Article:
More than 400 people registered for last week’s South-East Lipids Management webinar, which was the first in a series of cardiovascular disease (CVD) education events run by Kent Surrey and Sussex, Wessex and Oxford AHSNs.

Jen Bayly, Principal Consultant, CVD Prevention, KSS AHSN, helped to organise the session and in this blog she reflects on the importance of the work and the next steps in the programme.

It is now widely established from large outcome studies that lowering cholesterol leads to the prevention of cardiovascular disease and mortality. This has highlighted the need to prioritise lipid and FH management with optimal dyslipidaemia treatment along with lifestyle changes.

Nationally, the AHSN Network has been commissioned by NHSE/l to deliver a programme across England aimed at Lipid Management and identification of Familial Hypercholesteremia (FH).

As part of this the three south-east AHSNs – Kent Surrey Sussex, Wessex, and Oxford – have developed a combined cardiovascular disease programme, allowing them to work collaboratively to support the region’s Integrated Care Systems (ICSs) and the Long Term Plan aims through:

  • improving detection of familial hypercholesterolaemia
  • ensuring a consistent, national approach to lipid management
  • using the NICE approved Lipid Management Pathway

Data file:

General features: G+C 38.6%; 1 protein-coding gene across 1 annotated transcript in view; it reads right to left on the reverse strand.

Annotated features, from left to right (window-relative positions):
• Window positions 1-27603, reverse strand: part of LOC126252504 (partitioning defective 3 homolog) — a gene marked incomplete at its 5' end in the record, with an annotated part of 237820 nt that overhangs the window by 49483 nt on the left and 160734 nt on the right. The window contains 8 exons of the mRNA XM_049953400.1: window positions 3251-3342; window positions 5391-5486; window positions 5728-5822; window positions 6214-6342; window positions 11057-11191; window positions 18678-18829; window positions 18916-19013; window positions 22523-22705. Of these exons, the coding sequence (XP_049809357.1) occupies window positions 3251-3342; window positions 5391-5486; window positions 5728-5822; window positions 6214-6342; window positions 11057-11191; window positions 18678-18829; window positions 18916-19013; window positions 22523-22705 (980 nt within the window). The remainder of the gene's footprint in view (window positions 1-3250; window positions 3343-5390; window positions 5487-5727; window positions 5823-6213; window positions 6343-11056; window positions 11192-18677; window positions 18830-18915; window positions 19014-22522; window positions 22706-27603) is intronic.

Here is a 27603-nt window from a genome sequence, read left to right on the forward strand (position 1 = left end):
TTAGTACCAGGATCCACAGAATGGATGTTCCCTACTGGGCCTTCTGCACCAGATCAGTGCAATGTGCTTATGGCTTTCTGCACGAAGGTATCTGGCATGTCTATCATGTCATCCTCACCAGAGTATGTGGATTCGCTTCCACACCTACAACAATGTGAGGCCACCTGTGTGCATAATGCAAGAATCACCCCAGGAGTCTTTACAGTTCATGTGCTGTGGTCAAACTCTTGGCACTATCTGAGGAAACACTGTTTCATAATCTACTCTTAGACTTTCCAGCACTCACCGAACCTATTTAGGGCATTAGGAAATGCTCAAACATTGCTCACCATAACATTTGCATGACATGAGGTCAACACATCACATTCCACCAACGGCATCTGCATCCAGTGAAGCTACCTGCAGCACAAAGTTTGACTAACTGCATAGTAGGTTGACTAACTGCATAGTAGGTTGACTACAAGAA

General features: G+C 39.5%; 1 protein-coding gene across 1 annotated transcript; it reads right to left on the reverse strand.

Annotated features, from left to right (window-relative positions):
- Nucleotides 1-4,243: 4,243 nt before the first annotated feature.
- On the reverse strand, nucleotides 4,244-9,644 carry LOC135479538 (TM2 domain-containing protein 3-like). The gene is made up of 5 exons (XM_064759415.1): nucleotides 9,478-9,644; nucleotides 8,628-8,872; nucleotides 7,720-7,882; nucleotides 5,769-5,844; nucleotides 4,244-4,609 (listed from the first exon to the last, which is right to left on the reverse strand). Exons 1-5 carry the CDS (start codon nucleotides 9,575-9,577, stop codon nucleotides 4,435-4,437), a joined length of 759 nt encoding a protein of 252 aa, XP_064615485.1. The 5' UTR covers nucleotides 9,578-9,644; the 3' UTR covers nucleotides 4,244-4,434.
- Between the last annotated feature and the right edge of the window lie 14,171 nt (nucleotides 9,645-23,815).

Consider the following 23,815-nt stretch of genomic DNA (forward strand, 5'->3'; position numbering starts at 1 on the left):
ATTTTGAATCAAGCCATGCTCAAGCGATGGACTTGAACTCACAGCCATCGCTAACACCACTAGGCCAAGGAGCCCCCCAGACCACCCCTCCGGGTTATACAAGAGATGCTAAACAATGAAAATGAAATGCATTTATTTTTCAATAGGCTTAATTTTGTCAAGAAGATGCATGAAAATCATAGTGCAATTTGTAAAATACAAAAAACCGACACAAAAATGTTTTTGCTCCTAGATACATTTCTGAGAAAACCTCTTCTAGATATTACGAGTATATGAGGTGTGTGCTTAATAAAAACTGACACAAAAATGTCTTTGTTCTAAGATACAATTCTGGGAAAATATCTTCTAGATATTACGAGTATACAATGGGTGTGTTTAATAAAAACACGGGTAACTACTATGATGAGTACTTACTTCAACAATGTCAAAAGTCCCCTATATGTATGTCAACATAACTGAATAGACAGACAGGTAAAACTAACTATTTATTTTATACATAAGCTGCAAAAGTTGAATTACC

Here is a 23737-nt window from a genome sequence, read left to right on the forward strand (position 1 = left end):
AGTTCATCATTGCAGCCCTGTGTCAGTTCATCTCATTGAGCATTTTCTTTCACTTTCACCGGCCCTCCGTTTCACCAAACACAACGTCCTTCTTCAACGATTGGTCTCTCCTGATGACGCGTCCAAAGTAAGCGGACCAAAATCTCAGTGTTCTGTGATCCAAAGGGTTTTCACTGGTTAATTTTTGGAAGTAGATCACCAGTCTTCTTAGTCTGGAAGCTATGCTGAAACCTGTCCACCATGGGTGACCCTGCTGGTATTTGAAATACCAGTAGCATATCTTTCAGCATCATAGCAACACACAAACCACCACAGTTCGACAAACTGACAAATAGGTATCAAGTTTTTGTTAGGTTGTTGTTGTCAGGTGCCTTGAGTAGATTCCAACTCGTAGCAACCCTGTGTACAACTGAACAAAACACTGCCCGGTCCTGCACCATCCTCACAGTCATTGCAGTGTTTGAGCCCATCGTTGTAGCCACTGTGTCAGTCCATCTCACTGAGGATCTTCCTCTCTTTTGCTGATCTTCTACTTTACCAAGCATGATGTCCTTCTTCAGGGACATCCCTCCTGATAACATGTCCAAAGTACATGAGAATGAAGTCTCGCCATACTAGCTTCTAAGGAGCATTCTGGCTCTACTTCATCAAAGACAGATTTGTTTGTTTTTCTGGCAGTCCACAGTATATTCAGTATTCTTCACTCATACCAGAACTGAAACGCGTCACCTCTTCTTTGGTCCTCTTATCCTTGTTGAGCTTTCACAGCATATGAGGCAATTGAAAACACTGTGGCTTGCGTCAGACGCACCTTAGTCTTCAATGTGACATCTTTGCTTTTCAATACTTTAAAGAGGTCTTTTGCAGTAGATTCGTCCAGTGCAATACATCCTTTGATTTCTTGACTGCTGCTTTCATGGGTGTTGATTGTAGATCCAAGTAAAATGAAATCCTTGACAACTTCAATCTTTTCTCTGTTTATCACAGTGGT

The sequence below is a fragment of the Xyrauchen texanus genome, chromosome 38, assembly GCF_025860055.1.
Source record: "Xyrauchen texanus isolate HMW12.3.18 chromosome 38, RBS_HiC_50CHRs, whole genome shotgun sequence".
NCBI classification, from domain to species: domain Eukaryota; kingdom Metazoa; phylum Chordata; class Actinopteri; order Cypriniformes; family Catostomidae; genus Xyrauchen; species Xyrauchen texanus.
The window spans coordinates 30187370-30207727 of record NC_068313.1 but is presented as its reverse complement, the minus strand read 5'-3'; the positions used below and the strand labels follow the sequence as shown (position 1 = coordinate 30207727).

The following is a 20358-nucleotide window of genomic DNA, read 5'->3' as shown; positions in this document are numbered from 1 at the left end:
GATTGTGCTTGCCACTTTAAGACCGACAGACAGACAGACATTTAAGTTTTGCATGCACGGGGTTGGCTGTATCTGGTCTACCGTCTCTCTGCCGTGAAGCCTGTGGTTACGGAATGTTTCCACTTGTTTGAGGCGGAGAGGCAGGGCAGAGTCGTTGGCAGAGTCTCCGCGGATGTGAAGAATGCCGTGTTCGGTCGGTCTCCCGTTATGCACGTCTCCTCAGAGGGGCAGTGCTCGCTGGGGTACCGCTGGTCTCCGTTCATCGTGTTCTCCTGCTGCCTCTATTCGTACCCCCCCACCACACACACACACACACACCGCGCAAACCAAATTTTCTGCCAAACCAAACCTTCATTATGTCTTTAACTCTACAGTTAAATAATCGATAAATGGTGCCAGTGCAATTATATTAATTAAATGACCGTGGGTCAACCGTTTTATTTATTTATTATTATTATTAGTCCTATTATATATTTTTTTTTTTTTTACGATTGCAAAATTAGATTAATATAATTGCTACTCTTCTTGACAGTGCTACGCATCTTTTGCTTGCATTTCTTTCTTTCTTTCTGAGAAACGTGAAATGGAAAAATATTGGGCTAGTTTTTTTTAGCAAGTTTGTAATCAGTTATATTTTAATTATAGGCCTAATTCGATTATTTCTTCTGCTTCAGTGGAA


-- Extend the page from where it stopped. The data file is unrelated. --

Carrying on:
• improving access to rapid uptake products for eligible patients, including high intensity statins, ezetimibe, bempedoic acid, PCSK9 inhibitors and Inclisiran.

The inaugural webinar on May 5 looked at the recently NICE approved lipid management pathway across the six south-east ICSs, focussing on the whole pathway implementation.

We were delighted to see so many people join the event to hear from the excellent speakers who shared a regional and national perspective, and there was great interaction and input throughout.

Helen Williams, National Specialty Advisor for CVD Prevention, NHSE/I, gave a really informative session on the lipid optimisation pathway and novel therapies that highlighted the unmet need in Lipid Management, with 7.6 million people in England living with CVD.

Of these, 1.9 million people may not be on a statin and 2.3 million people are on low or medium intensity statin which may require review to optimise treatment.

All of the speakers highlighted the importance of optimal lipid management as part of the overall approach to the prevention and management of CVD, and we heard from clinical practitioners on their experiences in managing patients using the revised lipid management pathway.

The recording of the May 5 event will be time stamped and, along with the full slide deck, be made available on the South-East Cardiovascular Resource Hub Workspace on NHS Futures in the next week. This Hub provides clinicians with the opportunity to access a wide range of CVD resources, to share learning and best practice to support embedding these practices locally. If you’re yet to join, you can register here.

We are now planning a series of further CVD education events across the south-east, with content based on feedback from each previous session.

Delegates at the May 5 event told us how helpful it was to be able to talk through the NICE approved Lipid pathway alongside case studies, so we will be organising more practical bitesize education sessions to support clinicians as part of the CVD learning series.

On behalf of the three AHSNs, thank you for your interest in this initiative, and we’re really keen to continue to support your work in this area. To that end, please do contact your local AHSN to find out more about how they can support you:

Kent Surrey and Sussex AHSN
Oxford AHSN
Wessex AHSN

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